The history of noise cancellation technology dates back to 1930s when a German inventor registered a theoretical patent for canceling noise by using interference and creating ‘zone of quiet.’
Today, the theory serves its purpose right. Whether in the field of military and civil aviation or merely in the arena of music listening, noise cancellation technology has been a great deal for many.
How does noise cancellation technology work?
The family of noise canceling technology comes with twins. And just like identical twins, they may look the same, but they aren’t. These noise-canceling headphones come in two types.
Passive Noise Cancellation
Passive noise cancellation technology relies on the physical design of the earcups. The fit and the shape of the earcups determine the extent of the headphone’s power to block ambient noise.
Circumaural headphones are the best type of passive noise canceling headphones. It’s the most widely used in the market. They’re large and fit entirely to the ears. They seal the ears from unwanted outside noise. Neither earbud headphones or supra-aural headphones offer the work that circumaural headphones do.
Active Noise Cancellation
Compared to the prior, active noise canceling headphones rely upon its electronic circuitry to provide noise cancellation. ANC is about generating ‘anti-noise’ that mirrors and cancels the ambient noise.
In an illustration below, notice that the waves that come from the headphones and the external noise have the same amplitude and frequency. But their crests (compressions) and troughs (rarefactions) are designed that the crests of one wave complement with the trough of the other wave. Think of adding 2 to -2. This phenomenon is known as destructive interference.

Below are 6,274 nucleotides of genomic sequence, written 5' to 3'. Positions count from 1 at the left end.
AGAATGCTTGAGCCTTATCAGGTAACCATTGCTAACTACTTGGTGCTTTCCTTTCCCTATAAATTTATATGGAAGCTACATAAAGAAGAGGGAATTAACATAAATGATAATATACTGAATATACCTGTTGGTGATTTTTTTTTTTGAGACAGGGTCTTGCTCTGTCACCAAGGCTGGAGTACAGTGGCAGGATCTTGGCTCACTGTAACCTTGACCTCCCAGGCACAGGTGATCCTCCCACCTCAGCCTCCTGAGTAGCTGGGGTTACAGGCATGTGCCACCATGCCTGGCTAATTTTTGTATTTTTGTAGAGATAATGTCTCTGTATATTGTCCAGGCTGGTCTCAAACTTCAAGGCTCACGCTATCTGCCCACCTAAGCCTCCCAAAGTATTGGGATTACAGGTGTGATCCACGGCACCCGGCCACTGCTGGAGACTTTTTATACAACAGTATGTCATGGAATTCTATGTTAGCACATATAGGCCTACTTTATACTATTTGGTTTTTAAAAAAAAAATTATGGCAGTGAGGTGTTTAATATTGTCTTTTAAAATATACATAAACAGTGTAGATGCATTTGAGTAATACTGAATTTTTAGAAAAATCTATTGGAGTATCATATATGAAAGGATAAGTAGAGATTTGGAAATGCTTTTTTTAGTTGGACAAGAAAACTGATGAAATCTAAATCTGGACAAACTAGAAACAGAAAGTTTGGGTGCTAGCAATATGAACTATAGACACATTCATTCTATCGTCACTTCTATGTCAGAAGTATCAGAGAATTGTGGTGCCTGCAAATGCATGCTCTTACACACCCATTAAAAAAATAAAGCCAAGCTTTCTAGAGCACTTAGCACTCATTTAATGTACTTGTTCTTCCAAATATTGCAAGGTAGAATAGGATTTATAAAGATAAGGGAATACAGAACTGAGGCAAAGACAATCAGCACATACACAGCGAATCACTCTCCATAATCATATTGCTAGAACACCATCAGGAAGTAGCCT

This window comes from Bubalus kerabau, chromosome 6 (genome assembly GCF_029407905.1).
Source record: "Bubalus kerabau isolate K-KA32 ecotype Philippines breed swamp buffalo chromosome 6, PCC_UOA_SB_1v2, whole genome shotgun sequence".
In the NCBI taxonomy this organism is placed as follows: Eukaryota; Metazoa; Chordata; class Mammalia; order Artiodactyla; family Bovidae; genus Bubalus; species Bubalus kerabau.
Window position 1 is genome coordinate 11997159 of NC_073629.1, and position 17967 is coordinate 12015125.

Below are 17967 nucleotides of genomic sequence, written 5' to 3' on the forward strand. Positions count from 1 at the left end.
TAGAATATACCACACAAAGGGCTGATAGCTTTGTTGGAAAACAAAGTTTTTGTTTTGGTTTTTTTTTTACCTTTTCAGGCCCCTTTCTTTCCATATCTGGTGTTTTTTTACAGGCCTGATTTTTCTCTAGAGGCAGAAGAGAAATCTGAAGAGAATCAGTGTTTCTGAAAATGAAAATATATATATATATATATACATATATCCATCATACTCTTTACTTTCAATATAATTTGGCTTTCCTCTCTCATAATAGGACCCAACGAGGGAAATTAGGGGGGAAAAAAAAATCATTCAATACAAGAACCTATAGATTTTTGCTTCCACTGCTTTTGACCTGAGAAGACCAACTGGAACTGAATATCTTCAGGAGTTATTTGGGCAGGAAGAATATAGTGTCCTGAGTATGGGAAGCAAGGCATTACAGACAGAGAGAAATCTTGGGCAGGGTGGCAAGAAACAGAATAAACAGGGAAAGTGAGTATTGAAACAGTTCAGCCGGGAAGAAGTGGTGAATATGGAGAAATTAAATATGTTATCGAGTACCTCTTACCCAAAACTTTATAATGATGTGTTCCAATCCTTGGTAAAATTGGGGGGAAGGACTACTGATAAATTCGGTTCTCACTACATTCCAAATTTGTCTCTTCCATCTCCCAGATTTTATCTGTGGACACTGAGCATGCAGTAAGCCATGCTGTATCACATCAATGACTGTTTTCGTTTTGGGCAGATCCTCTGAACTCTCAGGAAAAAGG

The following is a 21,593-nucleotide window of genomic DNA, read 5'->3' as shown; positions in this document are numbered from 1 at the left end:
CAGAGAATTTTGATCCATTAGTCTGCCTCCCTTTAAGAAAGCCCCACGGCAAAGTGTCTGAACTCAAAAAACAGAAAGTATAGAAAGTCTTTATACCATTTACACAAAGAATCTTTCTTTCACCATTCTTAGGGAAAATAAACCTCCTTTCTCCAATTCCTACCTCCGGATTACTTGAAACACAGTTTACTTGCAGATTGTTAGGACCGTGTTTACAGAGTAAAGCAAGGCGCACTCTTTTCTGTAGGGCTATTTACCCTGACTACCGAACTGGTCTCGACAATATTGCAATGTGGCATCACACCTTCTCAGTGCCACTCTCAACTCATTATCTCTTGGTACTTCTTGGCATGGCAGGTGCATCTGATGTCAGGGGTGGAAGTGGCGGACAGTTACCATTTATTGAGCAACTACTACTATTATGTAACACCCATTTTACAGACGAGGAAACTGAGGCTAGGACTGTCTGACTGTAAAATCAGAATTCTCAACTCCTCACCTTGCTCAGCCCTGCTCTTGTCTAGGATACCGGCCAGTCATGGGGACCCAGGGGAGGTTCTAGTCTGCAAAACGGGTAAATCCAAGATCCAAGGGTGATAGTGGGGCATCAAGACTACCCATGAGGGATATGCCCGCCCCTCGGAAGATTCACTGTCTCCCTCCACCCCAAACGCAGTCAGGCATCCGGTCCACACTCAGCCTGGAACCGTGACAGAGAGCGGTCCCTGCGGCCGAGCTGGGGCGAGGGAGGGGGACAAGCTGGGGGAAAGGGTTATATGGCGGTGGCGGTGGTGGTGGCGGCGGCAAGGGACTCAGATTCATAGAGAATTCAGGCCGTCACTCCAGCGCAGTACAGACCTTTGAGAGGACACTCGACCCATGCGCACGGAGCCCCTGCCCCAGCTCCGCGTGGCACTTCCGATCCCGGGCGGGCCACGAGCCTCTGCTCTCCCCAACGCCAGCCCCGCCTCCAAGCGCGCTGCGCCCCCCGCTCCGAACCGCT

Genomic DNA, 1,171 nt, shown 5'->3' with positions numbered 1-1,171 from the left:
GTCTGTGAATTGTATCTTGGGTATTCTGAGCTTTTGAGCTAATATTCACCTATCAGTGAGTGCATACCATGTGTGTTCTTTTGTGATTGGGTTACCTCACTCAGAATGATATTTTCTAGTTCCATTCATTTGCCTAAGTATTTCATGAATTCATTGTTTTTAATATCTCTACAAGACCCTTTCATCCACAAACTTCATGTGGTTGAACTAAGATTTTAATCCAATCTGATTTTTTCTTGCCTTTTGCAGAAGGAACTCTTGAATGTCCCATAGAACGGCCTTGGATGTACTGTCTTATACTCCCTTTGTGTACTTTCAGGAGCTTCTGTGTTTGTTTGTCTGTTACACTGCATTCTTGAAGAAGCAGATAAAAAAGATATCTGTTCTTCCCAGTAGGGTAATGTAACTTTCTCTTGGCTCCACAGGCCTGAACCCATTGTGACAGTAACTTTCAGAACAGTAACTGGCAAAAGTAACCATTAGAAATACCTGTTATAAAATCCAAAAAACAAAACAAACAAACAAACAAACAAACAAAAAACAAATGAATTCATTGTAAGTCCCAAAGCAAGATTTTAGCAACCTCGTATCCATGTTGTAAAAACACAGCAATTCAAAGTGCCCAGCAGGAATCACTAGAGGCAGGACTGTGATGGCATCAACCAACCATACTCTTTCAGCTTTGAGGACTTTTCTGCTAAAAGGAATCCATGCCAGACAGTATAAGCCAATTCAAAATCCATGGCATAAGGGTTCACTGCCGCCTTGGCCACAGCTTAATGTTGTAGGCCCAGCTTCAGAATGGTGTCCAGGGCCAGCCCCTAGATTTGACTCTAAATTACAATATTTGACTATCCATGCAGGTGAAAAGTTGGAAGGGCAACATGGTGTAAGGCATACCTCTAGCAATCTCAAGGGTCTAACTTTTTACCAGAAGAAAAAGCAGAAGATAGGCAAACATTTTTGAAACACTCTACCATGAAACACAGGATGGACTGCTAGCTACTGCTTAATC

For a successful noise cancellation, various components are valuable.
Located inside the earcup, the microphone ‘listens’ to external sounds that can’t be blocked passively.
2. Noise-canceling circuitry
The electronics in the ear cup help sense the input from the microphone.
These electronics generate ‘fingerprints’ of the noise. This mechanism allows the device to note the frequency and amplitude of incoming waves. Once they’ve created a ‘fingerprint’ of the ambient noise waves, they create a new wave that’s 180° out of phase with the waves associated with the noise.
The headphone’s speakers receive the ‘anti-sound’ feed created by the noise-canceling circuitry along with the standard audio. As the anti-sound erases the noise, it doesn’t affect the sound waves in the regular audio.
This component is the powerhouse of the entire noise canceling scheme. It gives essence to the word ‘active’ in ANC since it supports the system to produce a noise-canceling effect.
With the help of these components, the noise-canceling headphones may reduce the noise for up to 20 decibels. At this rate, noise-canceling headphones may be ideal for flights and train travel since they may block 70% of the ambient noise. They’re also suitable for open office environments or any other places with high level of ambient noise.
In an ideal world, noise canceling headphones allow you to have a noise-free music experience. But in reality, that world doesn’t exist. There are trade-offs. But no matter how noise canceling tend to disappoint those who expect too much from its technology, the users can’t get enough of the promise that these headphones bring.